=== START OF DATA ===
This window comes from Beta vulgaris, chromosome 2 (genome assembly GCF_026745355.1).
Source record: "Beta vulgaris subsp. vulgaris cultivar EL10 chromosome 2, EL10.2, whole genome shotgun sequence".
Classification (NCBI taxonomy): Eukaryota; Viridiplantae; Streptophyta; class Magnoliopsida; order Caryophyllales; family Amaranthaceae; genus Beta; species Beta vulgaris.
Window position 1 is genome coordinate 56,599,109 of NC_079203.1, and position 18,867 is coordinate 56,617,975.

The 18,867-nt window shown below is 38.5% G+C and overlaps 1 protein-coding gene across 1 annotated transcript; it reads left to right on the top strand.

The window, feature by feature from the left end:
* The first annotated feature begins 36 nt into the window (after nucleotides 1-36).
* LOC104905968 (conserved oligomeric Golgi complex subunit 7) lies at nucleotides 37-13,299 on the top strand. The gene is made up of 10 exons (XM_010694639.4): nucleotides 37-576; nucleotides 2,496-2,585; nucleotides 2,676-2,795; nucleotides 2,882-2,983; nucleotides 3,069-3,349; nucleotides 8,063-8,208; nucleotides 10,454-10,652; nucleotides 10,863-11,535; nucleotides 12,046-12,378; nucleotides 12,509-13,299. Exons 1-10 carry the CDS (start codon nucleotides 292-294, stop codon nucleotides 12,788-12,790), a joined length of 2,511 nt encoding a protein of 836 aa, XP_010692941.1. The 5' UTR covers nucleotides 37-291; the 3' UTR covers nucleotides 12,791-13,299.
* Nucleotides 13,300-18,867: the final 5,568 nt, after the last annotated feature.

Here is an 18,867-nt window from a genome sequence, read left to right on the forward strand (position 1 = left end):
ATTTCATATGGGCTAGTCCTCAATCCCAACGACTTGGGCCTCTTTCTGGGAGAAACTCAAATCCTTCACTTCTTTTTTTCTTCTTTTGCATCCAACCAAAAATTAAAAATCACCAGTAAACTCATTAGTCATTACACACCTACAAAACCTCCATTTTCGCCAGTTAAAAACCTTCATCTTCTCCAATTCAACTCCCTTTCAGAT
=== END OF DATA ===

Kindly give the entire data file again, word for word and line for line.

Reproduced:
This window comes from Beta vulgaris, chromosome 2 (genome assembly GCF_026745355.1).
Source record: "Beta vulgaris subsp. vulgaris cultivar EL10 chromosome 2, EL10.2, whole genome shotgun sequence".
Classification (NCBI taxonomy): Eukaryota; Viridiplantae; Streptophyta; class Magnoliopsida; order Caryophyllales; family Amaranthaceae; genus Beta; species Beta vulgaris.
Window position 1 is genome coordinate 56,599,109 of NC_079203.1, and position 18,867 is coordinate 56,617,975.

The 18,867-nt window shown below is 38.5% G+C and overlaps 1 protein-coding gene across 1 annotated transcript; it reads left to right on the top strand.

The window, feature by feature from the left end:
* The first annotated feature begins 36 nt into the window (after nucleotides 1-36).
* LOC104905968 (conserved oligomeric Golgi complex subunit 7) lies at nucleotides 37-13,299 on the top strand. The gene is made up of 10 exons (XM_010694639.4): nucleotides 37-576; nucleotides 2,496-2,585; nucleotides 2,676-2,795; nucleotides 2,882-2,983; nucleotides 3,069-3,349; nucleotides 8,063-8,208; nucleotides 10,454-10,652; nucleotides 10,863-11,535; nucleotides 12,046-12,378; nucleotides 12,509-13,299. Exons 1-10 carry the CDS (start codon nucleotides 292-294, stop codon nucleotides 12,788-12,790), a joined length of 2,511 nt encoding a protein of 836 aa, XP_010692941.1. The 5' UTR covers nucleotides 37-291; the 3' UTR covers nucleotides 12,791-13,299.
* Nucleotides 13,300-18,867: the final 5,568 nt, after the last annotated feature.

Here is an 18,867-nt window from a genome sequence, read left to right on the forward strand (position 1 = left end):
ATTTCATATGGGCTAGTCCTCAATCCCAACGACTTGGGCCTCTTTCTGGGAGAAACTCAAATCCTTCACTTCTTTTTTTCTTCTTTTGCATCCAACCAAAAATTAAAAATCACCAGTAAACTCATTAGTCATTACACACCTACAAAACCTCCATTTTCGCCAGTTAAAAACCTTCATCTTCTCCAATTCAACTCCCTTTCAGAT